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The Relationship Between Corporate Governance and Value of the Firm in Developing Countries: Evidence from Bangladesh



Md. Abdur Rouf
 
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ABSTRACT

This study aimed to examine the relationship between four corporate governance mechanisms (board size, board independent director, chief executive officer duality and board audit committee) and value of the firm (performance) measures (return on assets, ROA and return on equity, ROE). The study is based on a sample of 93 listed non-financial companies in Dhaka Stock Exchanges (DSE) 2006. Using OLS as a method of estimation, the results provide evidence of a positive significant relationship between ROA and board independent director as well as chief executive officer duality. The results further reveal a positive significant relationship between ROE and board independent director as well as chief executive officer duality. The study, however, could not provide a significant relationship between the value of the firm measures (ROA and ROE) and board size and board audit committee.

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  How to cite this article:

Md. Abdur Rouf , 2011. The Relationship Between Corporate Governance and Value of the Firm in Developing Countries: Evidence from Bangladesh. The International Journal of Applied Economics and Finance, 5: 237-244.

DOI: 10.3923/ijaef.2011.237.244

URL: https://scialert.net/abstract/?doi=ijaef.2011.237.244
 
Received: February 19, 2011; Accepted: April 30, 2011; Published: June 03, 2011



INTRODUCTION

It is widely believed that good corporate governance is an important factor in improving the value of the firm in developing countries. However, the relationship between corporate governance and the value of the firm differs in the different countries due to disparate corporate governance structures resulting from the dissimilar social, economic and regulatory conditions in these countries. There is a need to understand the differences which affect the value of the firm for academic investigations, financial and management practices and public regulation of markets and corporations (Abdurrouf et al., 2010). The relationship between corporate governance and the value of the firm is important in formulating efficient corporate management and public regulatory policies. According to Black (2001), Klapper and Love (2004), Gompers et al. (2003) and Beiner and Schmid (2005), corporate governance plays an important role in improving the value of the firm and there is a direct relationship between the two in both developing and developed countries. However, there are differences in the nature, direction, magnitude and processes of operation of the relationship between developed and developing countries due to differences in their economic, social, regulatory framework and market behavior (Hermalin and Weisbach, 1991; Ahunwan, 2003). Although, it is important especially for developing countries to incorporate these differences into the analysis of corporate governance and value of the firm relationship for an appropriate understanding of the role of corporate governance in influencing corporate value and formulating regulatory framework, these differences have not been systematically discussed in the existing literature.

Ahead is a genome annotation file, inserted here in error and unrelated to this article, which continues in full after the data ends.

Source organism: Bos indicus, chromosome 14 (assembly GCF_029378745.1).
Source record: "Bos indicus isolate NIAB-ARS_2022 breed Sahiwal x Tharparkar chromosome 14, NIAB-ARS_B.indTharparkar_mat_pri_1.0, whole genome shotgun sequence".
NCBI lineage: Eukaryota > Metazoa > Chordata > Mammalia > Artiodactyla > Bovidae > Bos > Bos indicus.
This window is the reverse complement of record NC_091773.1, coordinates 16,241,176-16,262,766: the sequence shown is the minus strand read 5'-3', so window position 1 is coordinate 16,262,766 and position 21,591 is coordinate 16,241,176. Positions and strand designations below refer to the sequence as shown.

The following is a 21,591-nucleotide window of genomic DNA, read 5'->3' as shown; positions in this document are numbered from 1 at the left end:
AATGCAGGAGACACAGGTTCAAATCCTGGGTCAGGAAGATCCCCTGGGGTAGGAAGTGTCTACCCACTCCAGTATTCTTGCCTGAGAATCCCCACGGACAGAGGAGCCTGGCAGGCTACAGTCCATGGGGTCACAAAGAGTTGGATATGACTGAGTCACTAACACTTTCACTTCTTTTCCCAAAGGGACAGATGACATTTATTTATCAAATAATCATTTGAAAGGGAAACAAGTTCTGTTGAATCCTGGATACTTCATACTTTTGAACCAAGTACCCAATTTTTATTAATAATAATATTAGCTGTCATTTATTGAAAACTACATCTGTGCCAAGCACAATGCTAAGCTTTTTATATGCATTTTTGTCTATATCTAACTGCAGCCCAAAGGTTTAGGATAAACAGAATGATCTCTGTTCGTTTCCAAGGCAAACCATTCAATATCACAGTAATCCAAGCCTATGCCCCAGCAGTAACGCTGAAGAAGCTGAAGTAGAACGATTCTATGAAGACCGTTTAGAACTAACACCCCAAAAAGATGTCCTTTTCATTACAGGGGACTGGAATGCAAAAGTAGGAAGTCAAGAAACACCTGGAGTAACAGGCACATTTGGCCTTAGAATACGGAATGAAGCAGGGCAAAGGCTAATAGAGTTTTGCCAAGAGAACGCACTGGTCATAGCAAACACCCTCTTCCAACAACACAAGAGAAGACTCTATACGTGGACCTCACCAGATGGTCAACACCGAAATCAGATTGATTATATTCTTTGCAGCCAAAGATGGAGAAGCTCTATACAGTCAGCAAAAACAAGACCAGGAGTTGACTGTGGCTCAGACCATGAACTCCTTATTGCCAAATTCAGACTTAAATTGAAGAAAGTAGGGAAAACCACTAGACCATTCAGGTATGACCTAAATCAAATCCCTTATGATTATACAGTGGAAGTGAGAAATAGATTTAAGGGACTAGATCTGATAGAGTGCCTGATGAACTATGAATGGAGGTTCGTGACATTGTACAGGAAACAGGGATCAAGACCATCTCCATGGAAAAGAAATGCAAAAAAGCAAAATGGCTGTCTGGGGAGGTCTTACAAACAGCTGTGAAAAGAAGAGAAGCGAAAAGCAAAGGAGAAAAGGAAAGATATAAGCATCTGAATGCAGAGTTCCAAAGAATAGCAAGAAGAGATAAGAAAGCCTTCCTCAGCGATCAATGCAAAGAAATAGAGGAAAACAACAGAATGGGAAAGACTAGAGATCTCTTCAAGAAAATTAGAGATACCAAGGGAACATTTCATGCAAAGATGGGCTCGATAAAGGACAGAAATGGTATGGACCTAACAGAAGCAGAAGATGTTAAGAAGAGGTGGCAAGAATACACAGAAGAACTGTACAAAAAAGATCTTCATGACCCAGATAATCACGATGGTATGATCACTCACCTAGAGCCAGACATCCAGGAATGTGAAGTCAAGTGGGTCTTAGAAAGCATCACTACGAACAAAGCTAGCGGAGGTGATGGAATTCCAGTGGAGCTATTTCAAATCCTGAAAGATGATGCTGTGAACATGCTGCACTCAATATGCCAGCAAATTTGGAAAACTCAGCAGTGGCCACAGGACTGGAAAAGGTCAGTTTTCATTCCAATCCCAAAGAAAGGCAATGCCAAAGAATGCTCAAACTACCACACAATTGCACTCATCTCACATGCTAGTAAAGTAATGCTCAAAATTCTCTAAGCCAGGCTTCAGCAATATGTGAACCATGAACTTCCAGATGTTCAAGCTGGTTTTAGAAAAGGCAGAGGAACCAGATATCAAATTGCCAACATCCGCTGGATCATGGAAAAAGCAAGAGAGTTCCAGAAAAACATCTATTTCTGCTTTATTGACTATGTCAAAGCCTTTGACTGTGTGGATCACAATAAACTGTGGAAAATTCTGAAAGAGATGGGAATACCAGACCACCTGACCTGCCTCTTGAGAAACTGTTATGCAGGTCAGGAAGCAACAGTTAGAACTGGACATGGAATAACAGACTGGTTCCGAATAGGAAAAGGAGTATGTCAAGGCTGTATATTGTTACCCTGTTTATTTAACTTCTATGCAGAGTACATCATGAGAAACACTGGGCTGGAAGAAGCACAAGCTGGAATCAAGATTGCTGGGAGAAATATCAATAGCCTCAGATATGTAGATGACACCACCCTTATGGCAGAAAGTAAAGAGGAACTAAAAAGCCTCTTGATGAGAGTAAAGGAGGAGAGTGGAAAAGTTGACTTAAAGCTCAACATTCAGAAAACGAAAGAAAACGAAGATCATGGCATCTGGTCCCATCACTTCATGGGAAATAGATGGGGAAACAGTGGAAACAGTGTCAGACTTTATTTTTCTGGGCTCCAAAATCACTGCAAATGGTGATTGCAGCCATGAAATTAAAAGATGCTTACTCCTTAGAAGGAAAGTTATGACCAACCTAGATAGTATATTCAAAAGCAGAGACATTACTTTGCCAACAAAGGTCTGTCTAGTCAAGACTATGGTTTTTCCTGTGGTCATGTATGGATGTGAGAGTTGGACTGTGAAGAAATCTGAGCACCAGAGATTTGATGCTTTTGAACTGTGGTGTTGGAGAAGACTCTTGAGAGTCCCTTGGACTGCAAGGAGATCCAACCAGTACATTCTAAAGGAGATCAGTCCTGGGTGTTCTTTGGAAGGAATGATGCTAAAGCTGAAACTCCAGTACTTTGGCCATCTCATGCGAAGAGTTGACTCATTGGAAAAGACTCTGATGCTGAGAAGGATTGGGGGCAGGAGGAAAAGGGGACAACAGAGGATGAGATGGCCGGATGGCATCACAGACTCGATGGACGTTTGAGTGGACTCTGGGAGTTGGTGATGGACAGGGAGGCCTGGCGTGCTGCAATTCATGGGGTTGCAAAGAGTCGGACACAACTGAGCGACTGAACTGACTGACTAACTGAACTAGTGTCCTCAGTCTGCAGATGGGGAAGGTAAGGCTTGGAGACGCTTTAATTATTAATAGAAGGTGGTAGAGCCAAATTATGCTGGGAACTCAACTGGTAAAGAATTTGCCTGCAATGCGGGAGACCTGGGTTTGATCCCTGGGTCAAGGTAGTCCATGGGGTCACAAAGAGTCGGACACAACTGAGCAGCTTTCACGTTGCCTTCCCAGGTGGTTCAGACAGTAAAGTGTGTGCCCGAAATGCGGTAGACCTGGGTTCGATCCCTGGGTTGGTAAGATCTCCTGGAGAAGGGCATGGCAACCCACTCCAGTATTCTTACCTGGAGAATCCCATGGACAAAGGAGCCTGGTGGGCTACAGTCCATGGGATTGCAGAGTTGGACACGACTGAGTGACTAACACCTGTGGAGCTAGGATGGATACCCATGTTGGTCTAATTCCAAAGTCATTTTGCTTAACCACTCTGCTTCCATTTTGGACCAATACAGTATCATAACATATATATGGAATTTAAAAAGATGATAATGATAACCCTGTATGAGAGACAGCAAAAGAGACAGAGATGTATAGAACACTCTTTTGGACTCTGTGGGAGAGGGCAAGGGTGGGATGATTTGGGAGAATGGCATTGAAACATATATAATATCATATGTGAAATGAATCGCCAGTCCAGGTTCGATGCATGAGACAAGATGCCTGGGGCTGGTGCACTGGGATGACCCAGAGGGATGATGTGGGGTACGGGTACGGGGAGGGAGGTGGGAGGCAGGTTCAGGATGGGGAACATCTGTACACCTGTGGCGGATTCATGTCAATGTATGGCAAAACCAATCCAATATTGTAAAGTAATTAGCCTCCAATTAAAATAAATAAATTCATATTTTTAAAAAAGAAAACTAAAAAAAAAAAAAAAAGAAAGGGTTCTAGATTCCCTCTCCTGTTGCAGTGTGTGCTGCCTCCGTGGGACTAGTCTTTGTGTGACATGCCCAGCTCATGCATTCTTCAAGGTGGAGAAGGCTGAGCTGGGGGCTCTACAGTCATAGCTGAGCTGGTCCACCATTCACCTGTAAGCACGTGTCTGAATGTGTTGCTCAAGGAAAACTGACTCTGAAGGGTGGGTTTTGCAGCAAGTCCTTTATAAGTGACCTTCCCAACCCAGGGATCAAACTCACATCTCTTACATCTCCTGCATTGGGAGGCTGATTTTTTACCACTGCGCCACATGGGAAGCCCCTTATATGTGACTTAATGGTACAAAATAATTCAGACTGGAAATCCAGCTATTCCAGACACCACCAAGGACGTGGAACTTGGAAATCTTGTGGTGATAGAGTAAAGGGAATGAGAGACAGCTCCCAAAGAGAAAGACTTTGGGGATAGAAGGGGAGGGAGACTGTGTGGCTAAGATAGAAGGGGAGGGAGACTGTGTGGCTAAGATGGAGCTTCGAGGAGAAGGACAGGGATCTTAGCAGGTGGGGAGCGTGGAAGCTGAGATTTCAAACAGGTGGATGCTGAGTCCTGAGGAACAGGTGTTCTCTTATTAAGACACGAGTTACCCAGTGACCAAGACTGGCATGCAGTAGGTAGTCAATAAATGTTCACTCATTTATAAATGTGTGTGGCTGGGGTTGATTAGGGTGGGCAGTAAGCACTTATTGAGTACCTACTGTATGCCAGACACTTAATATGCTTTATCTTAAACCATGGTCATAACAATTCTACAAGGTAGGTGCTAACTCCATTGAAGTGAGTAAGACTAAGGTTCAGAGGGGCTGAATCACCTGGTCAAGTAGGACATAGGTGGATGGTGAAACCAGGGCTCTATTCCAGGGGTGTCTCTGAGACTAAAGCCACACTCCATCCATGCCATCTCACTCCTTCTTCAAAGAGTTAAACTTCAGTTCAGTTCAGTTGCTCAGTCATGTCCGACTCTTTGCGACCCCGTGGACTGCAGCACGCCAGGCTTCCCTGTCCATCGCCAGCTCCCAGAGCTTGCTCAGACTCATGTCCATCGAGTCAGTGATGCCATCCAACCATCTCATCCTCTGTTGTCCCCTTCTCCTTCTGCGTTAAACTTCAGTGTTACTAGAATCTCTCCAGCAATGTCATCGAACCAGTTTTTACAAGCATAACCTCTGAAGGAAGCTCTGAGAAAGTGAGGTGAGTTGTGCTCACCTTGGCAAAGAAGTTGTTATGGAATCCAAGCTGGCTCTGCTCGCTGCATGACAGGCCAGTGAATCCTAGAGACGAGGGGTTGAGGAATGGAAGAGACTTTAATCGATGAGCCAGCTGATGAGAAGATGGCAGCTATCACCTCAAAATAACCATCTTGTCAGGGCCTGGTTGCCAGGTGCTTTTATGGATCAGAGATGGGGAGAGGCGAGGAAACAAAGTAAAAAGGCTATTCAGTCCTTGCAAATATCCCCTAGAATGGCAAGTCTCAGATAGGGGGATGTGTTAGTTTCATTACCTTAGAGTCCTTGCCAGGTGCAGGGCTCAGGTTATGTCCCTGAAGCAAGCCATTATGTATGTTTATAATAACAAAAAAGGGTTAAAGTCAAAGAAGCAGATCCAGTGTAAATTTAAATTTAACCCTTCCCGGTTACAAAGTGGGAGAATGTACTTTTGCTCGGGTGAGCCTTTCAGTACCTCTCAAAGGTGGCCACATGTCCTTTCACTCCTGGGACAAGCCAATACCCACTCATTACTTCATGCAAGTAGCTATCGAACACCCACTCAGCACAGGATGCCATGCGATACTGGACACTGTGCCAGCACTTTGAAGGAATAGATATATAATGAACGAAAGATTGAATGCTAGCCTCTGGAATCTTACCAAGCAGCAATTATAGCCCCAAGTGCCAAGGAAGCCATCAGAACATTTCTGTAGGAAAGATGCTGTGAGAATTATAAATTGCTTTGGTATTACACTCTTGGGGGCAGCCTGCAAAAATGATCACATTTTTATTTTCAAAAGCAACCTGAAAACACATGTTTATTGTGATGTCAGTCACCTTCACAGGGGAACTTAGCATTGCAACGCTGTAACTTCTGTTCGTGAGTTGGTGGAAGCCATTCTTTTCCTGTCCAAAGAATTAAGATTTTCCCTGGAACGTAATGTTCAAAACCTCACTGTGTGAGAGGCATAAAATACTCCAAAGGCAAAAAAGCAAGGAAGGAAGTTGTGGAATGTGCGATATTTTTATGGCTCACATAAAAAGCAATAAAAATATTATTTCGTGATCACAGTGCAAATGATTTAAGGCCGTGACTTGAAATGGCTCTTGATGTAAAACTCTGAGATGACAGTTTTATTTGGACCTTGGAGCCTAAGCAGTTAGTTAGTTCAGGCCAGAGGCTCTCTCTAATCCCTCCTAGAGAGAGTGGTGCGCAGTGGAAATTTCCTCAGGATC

This study will be analyzed and empirically investigated the nature of these differences in the relationship between corporate governance and value of the firm in developing country. For this purpose, the financial market of Bangladesh (developing) is selected in this study for the relationship measurement between corporate governance and value of the firm. the specific objectives of the proposed study are: (i) To measure the level of value of the firm (financial performance) made by the listed companies in Bangladesh. (ii) To examine the association between corporate governances and value of the firm (financial performance) of listed companies in Bangladesh.

Researchers have defined corporate governance in a variety of ways and the most widely cited definitions follow.

According to Cadbury (1992), corporate governance is the mechanism used to discipline organizations. Morin and Jarrell (2001) argued that corporate governance is a framework that controls and safeguards the interest of the relevant players in the market. The players of the corporate governance mechanism include managers, employees, customers, shareholders, executive management, suppliers and the board of directors.

Corporate governance is the set of processes, customs, polices, laws and institutions affecting the way a corporation (company) is directed, administered or controlled. Corporate governance also includes the relationships among the many stakeholders involved and the goals for which the corporation is governed. The principal stakeholders are the shareholders management and the board of directors. Other stakeholders include employees, customers, creditors, suppliers, regulators and the community at large (Mahboob Uddin, 2006). Perfect corporate governance can strengthen intra-company control and can reduce opportunistic behaviors and lower the asymmetry of information, so it has a positive impact on the high quality of disclosed information (Li and Qi, 2008).